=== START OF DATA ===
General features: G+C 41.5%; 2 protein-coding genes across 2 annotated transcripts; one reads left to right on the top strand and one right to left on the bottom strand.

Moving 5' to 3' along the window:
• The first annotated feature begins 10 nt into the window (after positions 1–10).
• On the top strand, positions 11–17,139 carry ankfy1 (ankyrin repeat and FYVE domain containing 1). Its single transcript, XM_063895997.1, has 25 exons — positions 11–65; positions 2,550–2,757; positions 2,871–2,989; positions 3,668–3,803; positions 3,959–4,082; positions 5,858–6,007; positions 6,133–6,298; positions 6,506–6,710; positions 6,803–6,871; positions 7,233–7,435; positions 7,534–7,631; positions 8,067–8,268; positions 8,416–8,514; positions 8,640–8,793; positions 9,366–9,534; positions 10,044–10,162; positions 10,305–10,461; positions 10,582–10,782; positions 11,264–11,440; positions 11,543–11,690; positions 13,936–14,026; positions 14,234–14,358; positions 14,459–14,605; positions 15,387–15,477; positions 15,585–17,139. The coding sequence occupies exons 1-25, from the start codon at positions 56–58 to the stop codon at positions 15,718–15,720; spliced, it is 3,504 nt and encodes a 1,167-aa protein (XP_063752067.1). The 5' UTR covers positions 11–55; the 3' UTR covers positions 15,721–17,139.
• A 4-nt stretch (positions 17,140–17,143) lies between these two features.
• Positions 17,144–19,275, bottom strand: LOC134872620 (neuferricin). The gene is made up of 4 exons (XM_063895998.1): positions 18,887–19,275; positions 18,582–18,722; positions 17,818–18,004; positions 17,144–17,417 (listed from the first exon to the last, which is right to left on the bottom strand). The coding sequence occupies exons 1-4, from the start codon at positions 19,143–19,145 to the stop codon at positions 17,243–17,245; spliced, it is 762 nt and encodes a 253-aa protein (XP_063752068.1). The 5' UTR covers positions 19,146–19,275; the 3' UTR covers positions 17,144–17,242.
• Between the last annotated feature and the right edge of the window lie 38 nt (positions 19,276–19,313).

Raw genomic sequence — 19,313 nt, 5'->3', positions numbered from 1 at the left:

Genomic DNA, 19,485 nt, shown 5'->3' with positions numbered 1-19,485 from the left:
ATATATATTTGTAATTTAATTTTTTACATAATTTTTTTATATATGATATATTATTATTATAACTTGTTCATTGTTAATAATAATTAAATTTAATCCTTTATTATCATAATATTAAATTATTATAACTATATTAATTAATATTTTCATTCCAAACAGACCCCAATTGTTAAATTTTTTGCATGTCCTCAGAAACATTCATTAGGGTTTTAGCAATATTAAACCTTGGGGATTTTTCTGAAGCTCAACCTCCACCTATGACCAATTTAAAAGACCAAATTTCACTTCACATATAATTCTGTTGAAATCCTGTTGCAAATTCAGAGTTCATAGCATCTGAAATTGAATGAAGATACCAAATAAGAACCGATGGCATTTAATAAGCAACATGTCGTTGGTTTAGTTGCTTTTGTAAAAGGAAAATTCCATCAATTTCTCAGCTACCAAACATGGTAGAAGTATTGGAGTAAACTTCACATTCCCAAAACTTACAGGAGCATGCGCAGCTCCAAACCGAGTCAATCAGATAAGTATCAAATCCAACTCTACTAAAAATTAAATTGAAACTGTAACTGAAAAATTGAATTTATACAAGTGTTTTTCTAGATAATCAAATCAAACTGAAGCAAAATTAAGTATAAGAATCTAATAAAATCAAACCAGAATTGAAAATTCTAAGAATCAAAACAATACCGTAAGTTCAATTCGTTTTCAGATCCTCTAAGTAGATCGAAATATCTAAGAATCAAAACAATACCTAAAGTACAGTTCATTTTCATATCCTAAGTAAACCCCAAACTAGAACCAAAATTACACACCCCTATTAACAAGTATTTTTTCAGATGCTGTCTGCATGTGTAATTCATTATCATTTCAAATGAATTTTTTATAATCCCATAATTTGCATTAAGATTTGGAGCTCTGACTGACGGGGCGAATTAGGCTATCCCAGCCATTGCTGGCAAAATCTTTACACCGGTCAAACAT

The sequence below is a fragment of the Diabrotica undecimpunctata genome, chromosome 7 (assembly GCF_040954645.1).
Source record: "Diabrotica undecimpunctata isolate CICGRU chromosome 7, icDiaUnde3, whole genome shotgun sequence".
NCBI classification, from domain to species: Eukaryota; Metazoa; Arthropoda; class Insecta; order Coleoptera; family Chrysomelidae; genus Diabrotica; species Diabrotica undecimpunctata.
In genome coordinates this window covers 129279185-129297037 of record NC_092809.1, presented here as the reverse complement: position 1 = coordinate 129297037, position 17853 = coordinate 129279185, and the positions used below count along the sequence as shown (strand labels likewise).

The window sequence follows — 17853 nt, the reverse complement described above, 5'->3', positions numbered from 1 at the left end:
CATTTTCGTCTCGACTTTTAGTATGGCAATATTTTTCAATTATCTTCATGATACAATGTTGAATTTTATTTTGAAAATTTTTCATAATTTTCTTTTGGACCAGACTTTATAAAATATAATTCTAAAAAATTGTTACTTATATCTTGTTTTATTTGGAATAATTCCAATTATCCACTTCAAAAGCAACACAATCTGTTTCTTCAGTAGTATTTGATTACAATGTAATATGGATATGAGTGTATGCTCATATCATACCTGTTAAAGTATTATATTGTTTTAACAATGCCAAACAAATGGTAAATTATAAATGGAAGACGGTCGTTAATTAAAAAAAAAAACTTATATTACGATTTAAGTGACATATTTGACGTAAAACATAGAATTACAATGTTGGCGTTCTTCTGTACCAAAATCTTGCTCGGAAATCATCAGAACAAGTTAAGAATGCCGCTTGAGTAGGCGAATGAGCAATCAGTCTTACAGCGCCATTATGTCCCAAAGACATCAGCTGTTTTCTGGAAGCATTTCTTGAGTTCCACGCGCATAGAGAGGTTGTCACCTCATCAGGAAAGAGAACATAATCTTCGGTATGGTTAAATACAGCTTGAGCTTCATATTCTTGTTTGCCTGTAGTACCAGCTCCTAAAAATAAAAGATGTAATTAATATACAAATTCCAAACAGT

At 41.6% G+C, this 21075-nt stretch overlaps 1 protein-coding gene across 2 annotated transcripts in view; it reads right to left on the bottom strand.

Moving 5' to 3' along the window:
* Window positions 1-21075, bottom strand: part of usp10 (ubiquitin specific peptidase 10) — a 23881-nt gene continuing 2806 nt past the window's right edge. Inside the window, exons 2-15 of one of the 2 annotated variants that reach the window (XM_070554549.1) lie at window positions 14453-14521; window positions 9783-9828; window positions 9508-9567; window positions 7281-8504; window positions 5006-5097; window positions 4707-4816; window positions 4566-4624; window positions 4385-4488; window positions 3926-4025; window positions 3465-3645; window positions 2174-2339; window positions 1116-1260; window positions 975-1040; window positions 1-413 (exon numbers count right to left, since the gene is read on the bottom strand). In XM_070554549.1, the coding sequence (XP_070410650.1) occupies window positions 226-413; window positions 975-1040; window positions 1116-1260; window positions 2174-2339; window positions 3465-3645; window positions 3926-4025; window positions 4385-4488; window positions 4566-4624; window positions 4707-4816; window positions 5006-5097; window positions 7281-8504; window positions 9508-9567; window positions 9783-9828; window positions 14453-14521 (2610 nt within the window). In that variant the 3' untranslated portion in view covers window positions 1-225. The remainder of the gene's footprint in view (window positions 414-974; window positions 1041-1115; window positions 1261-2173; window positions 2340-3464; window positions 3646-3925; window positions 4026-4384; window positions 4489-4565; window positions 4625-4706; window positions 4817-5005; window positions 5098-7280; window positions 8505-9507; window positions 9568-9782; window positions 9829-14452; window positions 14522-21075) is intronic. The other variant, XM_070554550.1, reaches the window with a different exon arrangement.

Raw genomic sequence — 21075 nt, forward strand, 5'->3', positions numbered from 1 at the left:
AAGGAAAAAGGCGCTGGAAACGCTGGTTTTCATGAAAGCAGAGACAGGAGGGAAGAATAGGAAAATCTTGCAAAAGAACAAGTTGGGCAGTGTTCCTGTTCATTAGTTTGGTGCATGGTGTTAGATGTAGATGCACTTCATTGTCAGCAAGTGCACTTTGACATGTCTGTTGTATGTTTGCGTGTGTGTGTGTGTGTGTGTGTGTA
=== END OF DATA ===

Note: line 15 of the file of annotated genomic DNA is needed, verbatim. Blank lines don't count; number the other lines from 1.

The window sequence follows — 17853 nt, the reverse complement described above, 5'->3', positions numbered from 1 at the left end: